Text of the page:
Nik Tailor wrote:

>Well, that may be true in your dialect, but I did specify "in my
>dialect", [@] and [V] are in complimentary distribution, and they are
>phonetically similar, that's the definition of allophone I learned.
>Yes, all lax vowels can become /@/, but isn't that simply phonemic
>neutralization, as in the German phenomenon of voiced consonants
>devoicing word-finally?

I'm sorry.  I don't see the difference between allophony and phonemic
neutralization in this context.  I would certainly say that devoiced final
consonants are allophones of the voiced phoneme in German.

>> That basic point still stands, that I don't see how we could find an
>> underlying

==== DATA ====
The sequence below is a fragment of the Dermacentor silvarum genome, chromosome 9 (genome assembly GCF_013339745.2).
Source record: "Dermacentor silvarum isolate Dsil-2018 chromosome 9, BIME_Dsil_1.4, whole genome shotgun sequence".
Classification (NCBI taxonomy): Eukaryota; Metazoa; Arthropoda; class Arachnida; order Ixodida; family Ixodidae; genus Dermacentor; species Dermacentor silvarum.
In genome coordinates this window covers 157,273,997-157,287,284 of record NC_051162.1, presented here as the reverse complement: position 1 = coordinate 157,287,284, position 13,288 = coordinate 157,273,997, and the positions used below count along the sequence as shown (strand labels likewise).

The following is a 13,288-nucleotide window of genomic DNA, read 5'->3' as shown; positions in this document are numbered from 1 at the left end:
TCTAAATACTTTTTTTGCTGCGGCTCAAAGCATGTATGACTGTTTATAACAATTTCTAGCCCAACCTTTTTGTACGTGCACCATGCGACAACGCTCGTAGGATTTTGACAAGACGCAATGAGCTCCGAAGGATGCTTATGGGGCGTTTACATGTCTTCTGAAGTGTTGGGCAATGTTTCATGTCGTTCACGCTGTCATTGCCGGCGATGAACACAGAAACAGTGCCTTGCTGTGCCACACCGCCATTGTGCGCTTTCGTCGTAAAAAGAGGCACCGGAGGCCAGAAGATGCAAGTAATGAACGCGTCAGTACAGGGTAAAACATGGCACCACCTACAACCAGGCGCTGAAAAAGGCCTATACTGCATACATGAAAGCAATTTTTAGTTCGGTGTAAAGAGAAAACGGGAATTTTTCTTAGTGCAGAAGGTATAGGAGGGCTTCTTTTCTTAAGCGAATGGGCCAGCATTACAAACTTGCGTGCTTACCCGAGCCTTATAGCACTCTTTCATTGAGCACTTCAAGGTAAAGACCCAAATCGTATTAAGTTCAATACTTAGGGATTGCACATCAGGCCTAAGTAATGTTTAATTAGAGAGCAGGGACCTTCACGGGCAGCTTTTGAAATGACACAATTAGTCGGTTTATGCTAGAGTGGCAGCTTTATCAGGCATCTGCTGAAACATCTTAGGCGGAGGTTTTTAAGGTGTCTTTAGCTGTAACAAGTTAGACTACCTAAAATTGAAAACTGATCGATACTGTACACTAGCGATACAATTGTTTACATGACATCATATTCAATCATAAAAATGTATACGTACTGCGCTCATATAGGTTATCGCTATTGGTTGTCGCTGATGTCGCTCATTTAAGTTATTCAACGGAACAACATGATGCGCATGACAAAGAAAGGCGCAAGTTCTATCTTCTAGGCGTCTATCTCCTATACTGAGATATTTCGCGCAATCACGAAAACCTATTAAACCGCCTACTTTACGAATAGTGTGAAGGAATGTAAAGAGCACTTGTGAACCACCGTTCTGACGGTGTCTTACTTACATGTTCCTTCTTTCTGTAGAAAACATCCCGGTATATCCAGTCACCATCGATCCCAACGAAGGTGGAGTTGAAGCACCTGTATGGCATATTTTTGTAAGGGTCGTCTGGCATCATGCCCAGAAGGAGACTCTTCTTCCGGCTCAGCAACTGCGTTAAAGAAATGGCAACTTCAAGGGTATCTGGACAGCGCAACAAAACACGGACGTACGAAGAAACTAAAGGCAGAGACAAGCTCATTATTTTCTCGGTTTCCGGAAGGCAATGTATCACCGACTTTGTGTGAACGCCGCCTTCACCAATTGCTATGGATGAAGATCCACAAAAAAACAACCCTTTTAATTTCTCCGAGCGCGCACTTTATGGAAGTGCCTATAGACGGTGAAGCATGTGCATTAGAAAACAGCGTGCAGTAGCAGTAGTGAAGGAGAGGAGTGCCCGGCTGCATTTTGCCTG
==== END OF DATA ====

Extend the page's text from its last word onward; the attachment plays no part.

>> pronunciation for the schwa in "comma."  It may be best to consider it a
>> phoneme.  I just don't know how to test that.
>Of course schwa is a phoneme, I don't think anyone's said it wasn't.

If you look back at why this part of the thread started, it was because a
phoneme list for English did not include schwa.  I was merely pointing out
it probably could be considered a phoneme, but it isn't at all obvious.  I do
know phonologists who claim schwa is not a phoneme of English, but I'm not
where I stand on the issue.